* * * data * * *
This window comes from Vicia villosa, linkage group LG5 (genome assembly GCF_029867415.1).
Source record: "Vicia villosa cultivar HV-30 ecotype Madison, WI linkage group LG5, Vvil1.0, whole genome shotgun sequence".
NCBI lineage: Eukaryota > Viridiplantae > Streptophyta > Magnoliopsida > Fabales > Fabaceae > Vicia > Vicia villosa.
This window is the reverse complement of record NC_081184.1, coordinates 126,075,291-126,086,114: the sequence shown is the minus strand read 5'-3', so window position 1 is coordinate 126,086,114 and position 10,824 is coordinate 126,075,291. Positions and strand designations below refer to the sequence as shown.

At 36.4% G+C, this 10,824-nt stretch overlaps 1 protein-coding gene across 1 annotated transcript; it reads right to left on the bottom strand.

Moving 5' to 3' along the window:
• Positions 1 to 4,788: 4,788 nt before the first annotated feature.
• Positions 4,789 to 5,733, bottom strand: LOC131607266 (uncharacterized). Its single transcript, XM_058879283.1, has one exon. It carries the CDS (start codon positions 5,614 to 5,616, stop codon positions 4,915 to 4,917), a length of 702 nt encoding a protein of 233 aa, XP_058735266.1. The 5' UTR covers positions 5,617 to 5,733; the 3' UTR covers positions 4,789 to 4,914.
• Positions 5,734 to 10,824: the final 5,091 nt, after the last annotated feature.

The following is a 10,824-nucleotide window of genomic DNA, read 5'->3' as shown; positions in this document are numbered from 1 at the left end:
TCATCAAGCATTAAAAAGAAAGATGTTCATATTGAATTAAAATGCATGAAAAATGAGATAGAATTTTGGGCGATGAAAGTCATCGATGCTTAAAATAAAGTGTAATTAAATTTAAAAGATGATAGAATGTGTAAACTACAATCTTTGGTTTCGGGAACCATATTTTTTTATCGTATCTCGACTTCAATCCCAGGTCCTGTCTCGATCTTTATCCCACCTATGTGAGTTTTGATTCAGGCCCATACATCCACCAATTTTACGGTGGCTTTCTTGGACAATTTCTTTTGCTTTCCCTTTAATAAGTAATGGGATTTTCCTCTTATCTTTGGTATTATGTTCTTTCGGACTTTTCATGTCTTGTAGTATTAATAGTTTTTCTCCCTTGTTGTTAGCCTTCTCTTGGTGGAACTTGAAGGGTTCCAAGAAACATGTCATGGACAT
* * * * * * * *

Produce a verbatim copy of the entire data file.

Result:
This window comes from Vicia villosa, linkage group LG5 (genome assembly GCF_029867415.1).
Source record: "Vicia villosa cultivar HV-30 ecotype Madison, WI linkage group LG5, Vvil1.0, whole genome shotgun sequence".
NCBI lineage: Eukaryota > Viridiplantae > Streptophyta > Magnoliopsida > Fabales > Fabaceae > Vicia > Vicia villosa.
This window is the reverse complement of record NC_081184.1, coordinates 126,075,291-126,086,114: the sequence shown is the minus strand read 5'-3', so window position 1 is coordinate 126,086,114 and position 10,824 is coordinate 126,075,291. Positions and strand designations below refer to the sequence as shown.

At 36.4% G+C, this 10,824-nt stretch overlaps 1 protein-coding gene across 1 annotated transcript; it reads right to left on the bottom strand.

Moving 5' to 3' along the window:
• Positions 1 to 4,788: 4,788 nt before the first annotated feature.
• Positions 4,789 to 5,733, bottom strand: LOC131607266 (uncharacterized). Its single transcript, XM_058879283.1, has one exon. It carries the CDS (start codon positions 5,614 to 5,616, stop codon positions 4,915 to 4,917), a length of 702 nt encoding a protein of 233 aa, XP_058735266.1. The 5' UTR covers positions 5,617 to 5,733; the 3' UTR covers positions 4,789 to 4,914.
• Positions 5,734 to 10,824: the final 5,091 nt, after the last annotated feature.

The following is a 10,824-nucleotide window of genomic DNA, read 5'->3' as shown; positions in this document are numbered from 1 at the left end:
TCATCAAGCATTAAAAAGAAAGATGTTCATATTGAATTAAAATGCATGAAAAATGAGATAGAATTTTGGGCGATGAAAGTCATCGATGCTTAAAATAAAGTGTAATTAAATTTAAAAGATGATAGAATGTGTAAACTACAATCTTTGGTTTCGGGAACCATATTTTTTTATCGTATCTCGACTTCAATCCCAGGTCCTGTCTCGATCTTTATCCCACCTATGTGAGTTTTGATTCAGGCCCATACATCCACCAATTTTACGGTGGCTTTCTTGGACAATTTCTTTTGCTTTCCCTTTAATAAGTAATGGGATTTTCCTCTTATCTTTGGTATTATGTTCTTTCGGACTTTTCATGTCTTGTAGTATTAATAGTTTTTCTCCCTTGTTGTTAGCCTTCTCTTGGTGGAACTTGAAGGGTTCCAAGAAACATGTCATGGACAT